Hydrogen Fuel Cell Buses are here can Hydro Locos be that far behind?

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Hydrogen Fuel Cell Buses are here can Hydro Locos be that far behind?
Posted by CandOforprogress2 on Thursday, June 07, 2018 12:50 PM

Rode a Hydro Electrict Fuel Cell bus in Canton OH. Clean Quiet like a trolley bus but no need for wires

https://www.sartaonline.com/hydrogen-fuel-cell

https://www.railengineer.uk/2016/11/04/and-now-hydrogen-power-alstoms-new-fuel-cell-powered-train/

BNSF tried this on switcher in 2008 but no word what happened to the project-

https://www.railengineer.uk/2016/11/04/and-now-hydrogen-power-alstoms-new-fuel-cell-powered-train/

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Posted by VOLKER LANDWEHR on Friday, June 08, 2018 9:31 AM

All you examples have low prime mover power. The bus one fuel-cell of 150 kW, the Alstom iLINT two fuel-cells with together 400 kW and the BNSF HH20B #1205 two fuel-cells of together.

The BNSF is more a battery locomotive with a fuel-cell loader.

Fuel-cell EMUs cost about 75% more than their DMU counterparts. So there is the higher purchase price. The difference was paid for by German government in the iLINT purchase.

You need to build an H2-infrastructure and first of all produce enough H2. As long as H2 isn't produced with solar or wind energie or other renewables it is almost as dirty as diesel.

I don't know how operating costs (diesel fuel, H2-fuel, different fuel consumption, and system efficiencies etc.) play out.

Here is some information about the BNSF HH20B.
- Before being built: https://uic.org/cdrom/2008/11_wcrr2008/pdf/R.2.2.3.3.pdf
- And after completion: www.apta.com/mc/rail/previous/2010/Papers/Demonstration-of-a-Hydrogen-Fuel-Cell-Locomotive.pdf

BNSF got a patent in 2012: U.S. Patent Number 8117969: https://patents.google.com/patent/US8117969

The locomotive was repainted in 2014. It is still in Trains magazine's BNSF roster.
Regards, Volker

 

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Posted by CandOforprogress2 on Friday, June 08, 2018 2:18 PM

Just learned that Canton Ohio Bus gets there Hydrogen trucked in from Sarnia ON by the truckload. So the carbon footprint by the Diesal Truck bringing in the Hydro from 250 miles away probaly exceeds what they are saving.

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Posted by HR616 on Friday, June 08, 2018 8:18 PM

GO Transit in Toronto is seriously looking into Hydrogen power. They have already commissioned Alstom/Siemens to prepare a bilevel fuel cell electric multiple unit concept design. They are also considering commissioning a fuel cell locomotive prototype. However, their documents state that a single Hydrogen locomotive would only be able to pull six cars (compared to the twelve pulled by MPI Diesels). 

http://www.metrolinx.com/en/news/announcements/hydrail-resources/CPG-PGM-RPT-245_HydrailFeasibilityReport_R1.pdf 

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Posted by guetem1 on Wednesday, July 11, 2018 2:35 AM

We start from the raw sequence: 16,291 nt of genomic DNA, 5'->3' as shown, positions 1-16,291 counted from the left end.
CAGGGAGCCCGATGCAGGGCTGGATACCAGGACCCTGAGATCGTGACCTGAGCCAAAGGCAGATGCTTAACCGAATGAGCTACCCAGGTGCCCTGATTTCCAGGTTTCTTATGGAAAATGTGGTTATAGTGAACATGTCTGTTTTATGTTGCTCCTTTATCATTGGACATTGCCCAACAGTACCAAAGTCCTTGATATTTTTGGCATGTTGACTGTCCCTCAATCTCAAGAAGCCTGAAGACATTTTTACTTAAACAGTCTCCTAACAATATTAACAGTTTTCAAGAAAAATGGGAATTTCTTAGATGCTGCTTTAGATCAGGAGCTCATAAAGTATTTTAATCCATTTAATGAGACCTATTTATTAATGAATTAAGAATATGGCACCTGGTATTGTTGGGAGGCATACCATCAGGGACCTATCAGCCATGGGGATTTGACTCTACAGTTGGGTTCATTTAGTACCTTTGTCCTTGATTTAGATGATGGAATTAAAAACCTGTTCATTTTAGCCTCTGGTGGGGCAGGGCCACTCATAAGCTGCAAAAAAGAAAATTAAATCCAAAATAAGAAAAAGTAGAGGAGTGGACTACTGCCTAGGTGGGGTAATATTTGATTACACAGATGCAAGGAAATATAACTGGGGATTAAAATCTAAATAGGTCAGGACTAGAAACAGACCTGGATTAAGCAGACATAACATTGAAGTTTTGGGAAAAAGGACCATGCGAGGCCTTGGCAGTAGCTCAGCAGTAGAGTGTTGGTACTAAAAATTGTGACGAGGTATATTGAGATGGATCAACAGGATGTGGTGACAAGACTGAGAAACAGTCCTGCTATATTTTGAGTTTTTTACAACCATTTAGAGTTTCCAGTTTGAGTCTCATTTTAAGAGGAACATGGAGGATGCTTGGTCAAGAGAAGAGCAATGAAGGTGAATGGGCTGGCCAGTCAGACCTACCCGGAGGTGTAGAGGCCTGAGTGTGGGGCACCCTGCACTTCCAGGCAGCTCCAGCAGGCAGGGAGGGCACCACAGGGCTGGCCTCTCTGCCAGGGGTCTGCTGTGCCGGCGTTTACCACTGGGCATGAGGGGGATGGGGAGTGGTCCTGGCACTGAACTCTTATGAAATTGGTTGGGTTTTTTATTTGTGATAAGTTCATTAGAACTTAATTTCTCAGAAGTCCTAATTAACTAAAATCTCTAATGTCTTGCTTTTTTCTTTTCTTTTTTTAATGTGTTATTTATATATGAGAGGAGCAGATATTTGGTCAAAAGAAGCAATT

a recent interview with BNSF CEO Matt Rose indicated that BNSF was no longer interested in fuel cell technology and was now more interested in battery power
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Posted by Overmod on Wednesday, July 11, 2018 8:38 AM

VOLKER LANDWEHR
You need to build an H2-infrastructure and first of all produce enough H2. As long as H2 isn't produced with solar or wind energie or other renewables it is almost as dirty as diesel.

I wish Volker had put much more emphasis on this point, which is one of the most significant in the iLINT planning.

Germany eschewed development or operation of French-style nuclear baseline power in favor of renewable technologies, notably wind.  These now produce substantial excess (but somewhat variable) power during parts of an average 24-hour day, which can easily be used for 'clean footprint' hydrogen generation.

The iLINT storage, distribution, and railcar fueling arrangements are all outsourced to a company specializing in this (Linde, I think).  This was reminiscent of Tom Blasingame's arranging for all fueling and ash removal for modern steam-turbine electric locomotives to be outsourced at fixed cost by experienced vendors or ventures.  Arguments have been made that the price to provide this is 'higher' in Germany because government agencies are willing to support a higher factor price for hydrogen (in part because of its carbon-reduction action, in part for pollution reduction) but I think the importance of guaranteed outsourced fueling of esoteric fuels can't be overemphasized even in fully for-profit applications.

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Posted by rrnut282 on Saturday, July 28, 2018 9:40 AM

Won't they they have to bring back tenders?  Energy density means it will take a significant volume to have any range as railroads like to define it.

Mike (2-8-2)
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Posted by Overmod on Saturday, July 28, 2018 10:43 AM

rrnut282
Won't they they have to bring back tenders?

For freight, yes, probably.  But that's true for CNG and LNG alternatives as well.  The battery-hybrid design that works so well for fuel-cell DMU derivatives will not scale to American freight-consist size and required hourly power ratings well -- it's basically replacing the small pony genset in something like a Green Goat with a more efficient electron pump, and we all know how successful small engines in road power have been.  There will have to be much more effective political 'setasides' and subsidies for something like carbon cap and trade before locomotives with very large high-power-density battery strings and high-amperage fuel cell stacks become cost-effective in North America.  And then we can take up the renewable-energy-supplied hydrogen infrastructure development needed to support them...